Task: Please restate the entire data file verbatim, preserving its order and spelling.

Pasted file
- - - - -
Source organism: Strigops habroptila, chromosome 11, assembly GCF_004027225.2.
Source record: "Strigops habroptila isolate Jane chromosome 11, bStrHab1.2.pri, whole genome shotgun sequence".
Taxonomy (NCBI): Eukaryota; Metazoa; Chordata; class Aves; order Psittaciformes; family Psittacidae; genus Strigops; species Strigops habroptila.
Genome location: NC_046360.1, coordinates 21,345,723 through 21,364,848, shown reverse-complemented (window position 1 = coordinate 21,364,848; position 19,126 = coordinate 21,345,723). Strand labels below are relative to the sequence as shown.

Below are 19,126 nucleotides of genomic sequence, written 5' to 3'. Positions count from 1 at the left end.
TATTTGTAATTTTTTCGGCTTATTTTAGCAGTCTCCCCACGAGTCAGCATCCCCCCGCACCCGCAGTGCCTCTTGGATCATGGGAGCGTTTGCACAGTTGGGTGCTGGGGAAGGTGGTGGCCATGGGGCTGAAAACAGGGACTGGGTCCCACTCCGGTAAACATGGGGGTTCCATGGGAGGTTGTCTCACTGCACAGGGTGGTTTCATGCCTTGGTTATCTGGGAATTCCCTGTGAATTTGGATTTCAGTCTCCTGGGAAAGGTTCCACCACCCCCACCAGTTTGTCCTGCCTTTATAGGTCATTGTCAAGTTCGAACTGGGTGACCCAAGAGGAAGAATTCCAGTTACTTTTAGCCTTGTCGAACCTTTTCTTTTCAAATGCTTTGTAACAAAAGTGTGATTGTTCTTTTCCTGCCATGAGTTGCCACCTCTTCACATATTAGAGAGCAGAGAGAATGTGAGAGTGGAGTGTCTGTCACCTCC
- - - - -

Source organism: Strigops habroptila, chromosome 11, assembly GCF_004027225.2.
Source record: "Strigops habroptila isolate Jane chromosome 11, bStrHab1.2.pri, whole genome shotgun sequence".
Taxonomy (NCBI): Eukaryota; Metazoa; Chordata; class Aves; order Psittaciformes; family Psittacidae; genus Strigops; species Strigops habroptila.
Genome location: NC_046360.1, coordinates 21,345,723 through 21,364,848, shown reverse-complemented (window position 1 = coordinate 21,364,848; position 19,126 = coordinate 21,345,723). Strand labels below are relative to the sequence as shown.

Below are 19,126 nucleotides of genomic sequence, written 5' to 3'. Positions count from 1 at the left end.
TATTTGTAATTTTTTCGGCTTATTTTAGCAGTCTCCCCACGAGTCAGCATCCCCCCGCACCCGCAGTGCCTCTTGGATCATGGGAGCGTTTGCACAGTTGGGTGCTGGGGAAGGTGGTGGCCATGGGGCTGAAAACAGGGACTGGGTCCCACTCCGGTAAACATGGGGGTTCCATGGGAGGTTGTCTCACTGCACAGGGTGGTTTCATGCCTTGGTTATCTGGGAATTCCCTGTGAATTTGGATTTCAGTCTCCTGGGAAAGGTTCCACCACCCCCACCAGTTTGTCCTGCCTTTATAGGTCATTGTCAAGTTCGAACTGGGTGACCCAAGAGGAAGAATTCCAGTTACTTTTAGCCTTGTCGAACCTTTTCTTTTCAAATGCTTTGTAACAAAAGTGTGATTGTTCTTTTCCTGCCATGAGTTGCCACCTCTTCACATATTAGAGAGCAGAGAGAATGTGAGAGTGGAGTGTCTGTCACCTCC